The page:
Those frequent visitors of street art festivals and those who read our Street update section regularly are probably already familiar with the name WD or Wild Drawing. Originally from Bali, street artist WD is currently living in Athens, and at this moment he just might be one of the most prolific artists of the Greek street art scene. Almost every week he is surprising his admirers with yet another of his large-scale murals on the streets of European capitals. WD’s public works are often politically charged, criticizing the current state of the society and giving hope to those who stumble upon his works. His “wild drawings” are greatly appreciated in the local communities and accepted internationally, and he is quite popular in the community of our readers.
WD aka Wild Drawing was recently featured as our Artist of the Week and you had the opportunity to read all about his recent engagements, festival participations and works on the streets of Athens. Since he was kind enough to also share an interview with us, now you have the opportunity to read more about his art beginnings, comparison of Indonesian and Greek street art scene and thoughts on political power of artistic expression.
Without further ado scroll down and check out what our talk with Wild Drawing brings…
WideWalls: You moved from Bali in 2006, and have been living in Athens for almost ten years now? Did you expect to stay for so long when you first came to Greece, and what made you fall in love with this European capital?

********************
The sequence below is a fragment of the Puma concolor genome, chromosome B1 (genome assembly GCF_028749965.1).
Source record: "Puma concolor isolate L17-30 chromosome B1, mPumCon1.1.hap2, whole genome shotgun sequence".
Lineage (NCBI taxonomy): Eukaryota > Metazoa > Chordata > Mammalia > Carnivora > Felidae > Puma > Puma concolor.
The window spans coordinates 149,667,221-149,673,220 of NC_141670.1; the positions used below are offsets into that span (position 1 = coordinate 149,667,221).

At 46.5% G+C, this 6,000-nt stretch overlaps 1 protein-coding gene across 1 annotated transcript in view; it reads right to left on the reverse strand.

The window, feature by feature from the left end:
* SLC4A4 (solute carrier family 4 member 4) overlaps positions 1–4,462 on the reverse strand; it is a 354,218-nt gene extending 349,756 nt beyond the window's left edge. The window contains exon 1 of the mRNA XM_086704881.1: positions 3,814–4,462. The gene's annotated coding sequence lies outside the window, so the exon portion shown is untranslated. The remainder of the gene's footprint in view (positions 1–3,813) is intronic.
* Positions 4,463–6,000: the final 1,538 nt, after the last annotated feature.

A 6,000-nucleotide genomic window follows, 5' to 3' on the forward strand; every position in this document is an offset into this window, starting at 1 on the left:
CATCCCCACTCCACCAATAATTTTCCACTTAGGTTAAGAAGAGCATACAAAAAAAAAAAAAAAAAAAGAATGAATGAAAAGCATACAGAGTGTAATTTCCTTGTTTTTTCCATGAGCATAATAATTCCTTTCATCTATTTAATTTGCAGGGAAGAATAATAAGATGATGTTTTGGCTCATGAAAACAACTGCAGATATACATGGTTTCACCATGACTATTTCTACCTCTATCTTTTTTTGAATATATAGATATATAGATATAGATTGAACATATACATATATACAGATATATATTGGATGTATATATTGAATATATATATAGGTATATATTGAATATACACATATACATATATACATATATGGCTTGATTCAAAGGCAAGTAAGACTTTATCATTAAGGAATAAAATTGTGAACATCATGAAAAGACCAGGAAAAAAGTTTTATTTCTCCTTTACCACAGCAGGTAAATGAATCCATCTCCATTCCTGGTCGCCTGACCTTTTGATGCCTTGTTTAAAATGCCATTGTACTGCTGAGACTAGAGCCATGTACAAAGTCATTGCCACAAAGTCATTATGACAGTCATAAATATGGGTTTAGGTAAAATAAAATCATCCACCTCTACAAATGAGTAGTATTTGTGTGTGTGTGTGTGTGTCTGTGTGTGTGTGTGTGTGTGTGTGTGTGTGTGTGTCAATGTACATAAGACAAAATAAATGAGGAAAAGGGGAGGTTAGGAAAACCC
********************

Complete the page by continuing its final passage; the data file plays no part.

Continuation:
WD: Is it so long? I like Athens even her difficulties and the hard times that face all these years of austerity. Athens characterized by a sweet chaos that makes her so vivid and gives me so much creativity! Today’s Athenian graffiti/street art scene is an active one and presented all over the city in a way that makes people out of Greece, even referred to Athens as the new Mecca of graffiti/street art.
WideWalls: How did this change of place affect your artistic practice and could you single out some of the differences between the street art scene of your hometown and Athens?
WD: The effect of this migration can be seen in my work and this East-West mixed background, I think, is the element that makes it recognizable. Speaking about differences between the two locations I could say that Bali has still a long way in this "new" Art. Even though there are some commons, such as the appreciation of people for this kind of art.
WideWalls: Much of your work addresses economic, political and social problems in local and global terms? Do you believe that art, especially public art can serve as a catalyst for the change? And can it be done without intersecting artistic practice with activist movements?
WD: Graffiti/street art, or public art in general, is a powerful visual mirror of the society. In the other hand, a piece of art in the street, can speak about serious social phenomena and create a chance to open a discussion around it, among the society. But I don't believe that Art can really change the status quo or the world, unfortunately.
Art can't solve the problem.